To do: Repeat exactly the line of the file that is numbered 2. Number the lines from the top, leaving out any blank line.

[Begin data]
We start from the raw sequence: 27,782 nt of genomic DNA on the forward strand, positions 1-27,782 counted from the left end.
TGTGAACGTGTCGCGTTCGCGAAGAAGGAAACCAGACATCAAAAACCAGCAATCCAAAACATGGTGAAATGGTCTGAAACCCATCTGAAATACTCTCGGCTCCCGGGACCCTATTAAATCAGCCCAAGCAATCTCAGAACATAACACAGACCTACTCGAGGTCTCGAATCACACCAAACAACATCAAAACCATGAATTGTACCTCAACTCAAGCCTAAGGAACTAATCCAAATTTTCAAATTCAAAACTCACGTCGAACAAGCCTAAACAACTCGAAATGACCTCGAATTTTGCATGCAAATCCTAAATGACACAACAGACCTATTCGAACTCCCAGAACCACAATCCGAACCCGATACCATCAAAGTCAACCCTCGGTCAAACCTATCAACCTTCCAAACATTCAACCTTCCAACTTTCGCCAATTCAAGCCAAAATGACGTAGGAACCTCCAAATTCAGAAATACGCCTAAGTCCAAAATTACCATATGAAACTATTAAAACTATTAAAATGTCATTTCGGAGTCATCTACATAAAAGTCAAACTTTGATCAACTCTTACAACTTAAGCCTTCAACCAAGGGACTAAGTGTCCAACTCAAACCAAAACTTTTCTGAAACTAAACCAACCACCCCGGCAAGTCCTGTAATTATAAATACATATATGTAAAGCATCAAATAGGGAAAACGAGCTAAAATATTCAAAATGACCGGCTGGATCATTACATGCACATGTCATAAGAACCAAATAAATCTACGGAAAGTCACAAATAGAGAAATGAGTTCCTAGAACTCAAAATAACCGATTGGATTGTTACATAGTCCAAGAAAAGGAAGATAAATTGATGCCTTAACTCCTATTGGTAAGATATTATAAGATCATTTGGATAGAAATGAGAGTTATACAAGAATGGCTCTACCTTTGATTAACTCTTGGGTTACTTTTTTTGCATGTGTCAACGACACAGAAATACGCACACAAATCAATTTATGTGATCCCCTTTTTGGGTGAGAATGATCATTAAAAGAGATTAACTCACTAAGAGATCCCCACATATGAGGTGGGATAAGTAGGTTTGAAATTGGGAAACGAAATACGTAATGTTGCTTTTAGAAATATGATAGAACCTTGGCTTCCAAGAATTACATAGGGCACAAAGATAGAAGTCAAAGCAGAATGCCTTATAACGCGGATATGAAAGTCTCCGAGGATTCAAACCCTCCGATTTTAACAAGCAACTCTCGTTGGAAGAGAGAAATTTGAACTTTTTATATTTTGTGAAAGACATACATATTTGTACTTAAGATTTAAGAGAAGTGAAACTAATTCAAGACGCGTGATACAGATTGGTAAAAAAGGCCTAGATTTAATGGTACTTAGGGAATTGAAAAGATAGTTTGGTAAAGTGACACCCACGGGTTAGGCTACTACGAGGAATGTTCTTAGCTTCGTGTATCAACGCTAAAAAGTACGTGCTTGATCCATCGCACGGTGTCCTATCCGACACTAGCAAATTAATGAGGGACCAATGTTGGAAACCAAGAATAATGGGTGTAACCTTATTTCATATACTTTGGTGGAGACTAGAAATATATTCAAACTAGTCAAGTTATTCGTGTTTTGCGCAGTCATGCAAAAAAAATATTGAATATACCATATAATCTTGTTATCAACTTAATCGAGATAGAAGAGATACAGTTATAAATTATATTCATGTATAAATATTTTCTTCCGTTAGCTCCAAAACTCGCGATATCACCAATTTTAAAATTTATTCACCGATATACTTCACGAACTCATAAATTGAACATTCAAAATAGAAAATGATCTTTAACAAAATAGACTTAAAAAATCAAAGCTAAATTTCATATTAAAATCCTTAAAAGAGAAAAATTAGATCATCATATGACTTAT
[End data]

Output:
TGTGAACGTGTCGCGTTCGCGAAGAAGGAAACCAGACATCAAAAACCAGCAATCCAAAACATGGTGAAATGGTCTGAAACCCATCTGAAATACTCTCGGCTCCCGGGACCCTATTAAATCAGCCCAAGCAATCTCAGAACATAACACAGACCTACTCGAGGTCTCGAATCACACCAAACAACATCAAAACCATGAATTGTACCTCAACTCAAGCCTAAGGAACTAATCCAAATTTTCAAATTCAAAACTCACGTCGAACAAGCCTAAACAACTCGAAATGACCTCGAATTTTGCATGCAAATCCTAAATGACACAACAGACCTATTCGAACTCCCAGAACCACAATCCGAACCCGATACCATCAAAGTCAACCCTCGGTCAAACCTATCAACCTTCCAAACATTCAACCTTCCAACTTTCGCCAATTCAAGCCAAAATGACGTAGGAACCTCCAAATTCAGAAATACGCCTAAGTCCAAAATTACCATATGAAACTATTAAAACTATTAAAATGTCATTTCGGAGTCATCTACATAAAAGTCAAACTTTGATCAACTCTTACAACTTAAGCCTTCAACCAAGGGACTAAGTGTCCAACTCAAACCAAAACTTTTCTGAAACTAAACCAACCACCCCGGCAAGTCCTGTAATTATAAATACATATATGTAAAGCATCAAATAGGGAAAACGAGCTAAAATATTCAAAATGACCGGCTGGATCATTACATGCACATGTCATAAGAACCAAATAAATCTACGGAAAGTCACAAATAGAGAAATGAGTTCCTAGAACTCAAAATAACCGATTGGATTGTTACATAGTCCAAGAAAAGGAAGATAAATTGATGCCTTAACTCCTATTGGTAAGATATTATAAGATCATTTGGATAGAAATGAGAGTTATACAAGAATGGCTCTACCTTTGATTAACTCTTGGGTTACTTTTTTTGCATGTGTCAACGACACAGAAATACGCACACAAATCAATTTATGTGATCCCCTTTTTGGGTGAGAATGATCATTAAAAGAGATTAACTCACTAAGAGATCCCCACATATGAGGTGGGATAAGTAGGTTTGAAATTGGGAAACGAAATACGTAATGTTGCTTTTAGAAATATGATAGAACCTTGGCTTCCAAGAATTACATAGGGCACAAAGATAGAAGTCAAAGCAGAATGCCTTATAACGCGGATATGAAAGTCTCCGAGGATTCAAACCCTCCGATTTTAACAAGCAACTCTCGTTGGAAGAGAGAAATTTGAACTTTTTATATTTTGTGAAAGACATACATATTTGTACTTAAGATTTAAGAGAAGTGAAACTAATTCAAGACGCGTGATACAGATTGGTAAAAAAGGCCTAGATTTAATGGTACTTAGGGAATTGAAAAGATAGTTTGGTAAAGTGACACCCACGGGTTAGGCTACTACGAGGAATGTTCTTAGCTTCGTGTATCAACGCTAAAAAGTACGTGCTTGATCCATCGCACGGTGTCCTATCCGACACTAGCAAATTAATGAGGGACCAATGTTGGAAACCAAGAATAATGGGTGTAACCTTATTTCATATACTTTGGTGGAGACTAGAAATATATTCAAACTAGTCAAGTTATTCGTGTTTTGCGCAGTCATGCAAAAAAAATATTGAATATACCATATAATCTTGTTATCAACTTAATCGAGATAGAAGAGATACAGTTATAAATTATATTCATGTATAAATATTTTCTTCCGTTAGCTCCAAAACTCGCGATATCACCAATTTTAAAATTTATTCACCGATATACTTCACGAACTCATAAATTGAACATTCAAAATAGAAAATGATCTTTAACAAAATAGACTTAAAAAATCAAAGCTAAATTTCATATTAAAATCCTTAAAAGAGAAAAATTAGATCATCATATGACTTAT